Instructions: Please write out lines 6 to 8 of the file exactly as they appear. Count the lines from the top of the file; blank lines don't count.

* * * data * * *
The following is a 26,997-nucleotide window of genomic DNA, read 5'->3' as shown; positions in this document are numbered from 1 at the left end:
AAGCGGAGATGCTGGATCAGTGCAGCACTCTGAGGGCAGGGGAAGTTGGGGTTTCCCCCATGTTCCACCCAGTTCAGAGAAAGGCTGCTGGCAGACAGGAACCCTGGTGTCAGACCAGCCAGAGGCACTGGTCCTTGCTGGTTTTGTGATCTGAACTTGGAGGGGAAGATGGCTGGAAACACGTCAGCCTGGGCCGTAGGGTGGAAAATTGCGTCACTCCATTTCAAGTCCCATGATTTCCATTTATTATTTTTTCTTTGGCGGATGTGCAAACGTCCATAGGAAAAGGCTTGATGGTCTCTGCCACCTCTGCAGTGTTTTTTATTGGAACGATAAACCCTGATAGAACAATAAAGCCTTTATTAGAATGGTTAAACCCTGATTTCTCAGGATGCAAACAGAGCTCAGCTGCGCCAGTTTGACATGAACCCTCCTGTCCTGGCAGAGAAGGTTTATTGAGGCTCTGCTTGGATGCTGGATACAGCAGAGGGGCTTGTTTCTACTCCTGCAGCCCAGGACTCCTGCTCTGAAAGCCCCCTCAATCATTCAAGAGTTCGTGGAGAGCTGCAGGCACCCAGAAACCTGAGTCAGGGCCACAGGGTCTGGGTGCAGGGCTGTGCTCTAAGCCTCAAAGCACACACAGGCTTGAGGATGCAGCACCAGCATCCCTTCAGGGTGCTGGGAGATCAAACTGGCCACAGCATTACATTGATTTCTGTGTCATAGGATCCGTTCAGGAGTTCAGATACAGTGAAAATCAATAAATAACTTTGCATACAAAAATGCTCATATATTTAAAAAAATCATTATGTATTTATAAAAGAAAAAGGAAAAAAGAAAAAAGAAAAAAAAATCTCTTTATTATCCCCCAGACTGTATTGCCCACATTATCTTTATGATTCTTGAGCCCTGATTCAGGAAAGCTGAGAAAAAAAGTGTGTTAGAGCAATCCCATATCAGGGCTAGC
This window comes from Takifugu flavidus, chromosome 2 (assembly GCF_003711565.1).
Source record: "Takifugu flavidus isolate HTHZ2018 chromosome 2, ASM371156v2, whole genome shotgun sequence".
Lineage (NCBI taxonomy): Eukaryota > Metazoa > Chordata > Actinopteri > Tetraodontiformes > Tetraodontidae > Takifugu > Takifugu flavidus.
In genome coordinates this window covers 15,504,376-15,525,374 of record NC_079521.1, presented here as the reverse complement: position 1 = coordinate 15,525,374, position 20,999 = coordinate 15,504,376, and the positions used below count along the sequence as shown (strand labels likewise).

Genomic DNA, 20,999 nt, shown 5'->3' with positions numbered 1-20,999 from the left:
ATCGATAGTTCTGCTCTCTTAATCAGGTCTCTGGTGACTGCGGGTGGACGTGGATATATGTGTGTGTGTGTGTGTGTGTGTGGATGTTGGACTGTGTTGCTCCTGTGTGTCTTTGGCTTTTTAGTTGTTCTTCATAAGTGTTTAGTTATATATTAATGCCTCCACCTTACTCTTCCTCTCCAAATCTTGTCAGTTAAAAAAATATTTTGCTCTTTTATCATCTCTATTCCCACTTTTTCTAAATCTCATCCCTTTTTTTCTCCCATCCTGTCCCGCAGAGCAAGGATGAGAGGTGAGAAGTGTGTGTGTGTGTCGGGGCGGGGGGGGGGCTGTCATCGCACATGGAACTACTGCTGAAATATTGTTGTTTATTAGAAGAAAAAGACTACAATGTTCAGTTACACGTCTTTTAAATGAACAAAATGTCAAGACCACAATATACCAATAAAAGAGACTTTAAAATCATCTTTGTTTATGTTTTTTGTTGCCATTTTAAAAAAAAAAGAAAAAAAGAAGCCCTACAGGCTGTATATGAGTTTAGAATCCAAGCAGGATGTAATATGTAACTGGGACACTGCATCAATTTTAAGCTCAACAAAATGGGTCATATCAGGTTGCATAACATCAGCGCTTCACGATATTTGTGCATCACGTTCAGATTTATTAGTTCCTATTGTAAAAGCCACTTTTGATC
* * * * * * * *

In genome coordinates this window covers 15,504,376-15,525,374 of record NC_079521.1, presented here as the reverse complement: position 1 = coordinate 15,525,374, position 20,999 = coordinate 15,504,376, and the positions used below count along the sequence as shown (strand labels likewise).

Genomic DNA, 20,999 nt, shown 5'->3' with positions numbered 1-20,999 from the left:
ATCGATAGTTCTGCTCTCTTAATCAGGTCTCTGGTGACTGCGGGTGGACGTGGATATATGTGTGTGTGTGTGTGTGTGTGTGGATGTTGGACTGTGTTGCTCCTGTGTGTCTTTGGCTTTTTAGTTGTTCTTCATAAGTGTTTAGTTATATATTAATGCCTCCACCTTACTCTTCCTCTCCAAATCTTGTCAGTTAAAAAAATATTTTGCTCTTTTATCATCTCTATTCCCACTTTTTCTAAATCTCATCCCTTTTTTTCTCCCATCCTGTCCCGCAGAGCAAGGATGAGAGGTGAGAAGTGTGTGTGTGTGTCGGGGCGGGGGGGGGGCTGTCATCGCACATGGAACTACTGCTGAAATATTGTTGTTTATTAGAAGAAAAAGACTACAATGTTCAGTTACACGTCTTTTAAATGAACAAAATGTCAAGACCACAATATACCAATAAAAGAGACTTTAAAATCATCTTTGTTTATGTTTTTTGTTGCCATTTTAAAAAAAAAAGAAAAAAAGAAGCCCTACAGGCTGTATATGAGTTTAGAATCCAAGCAGGATGTAATATGTAACTGGGACACTGCATCAATTTTAAGCTCAACAAAATGGGTCATATCAGGTTGCATAACATCAGCGCTTCACGATATTTGTGCATCACGTTCAGATTTATTAGTTCCTATTGTAAAAGCCACTTTTGATC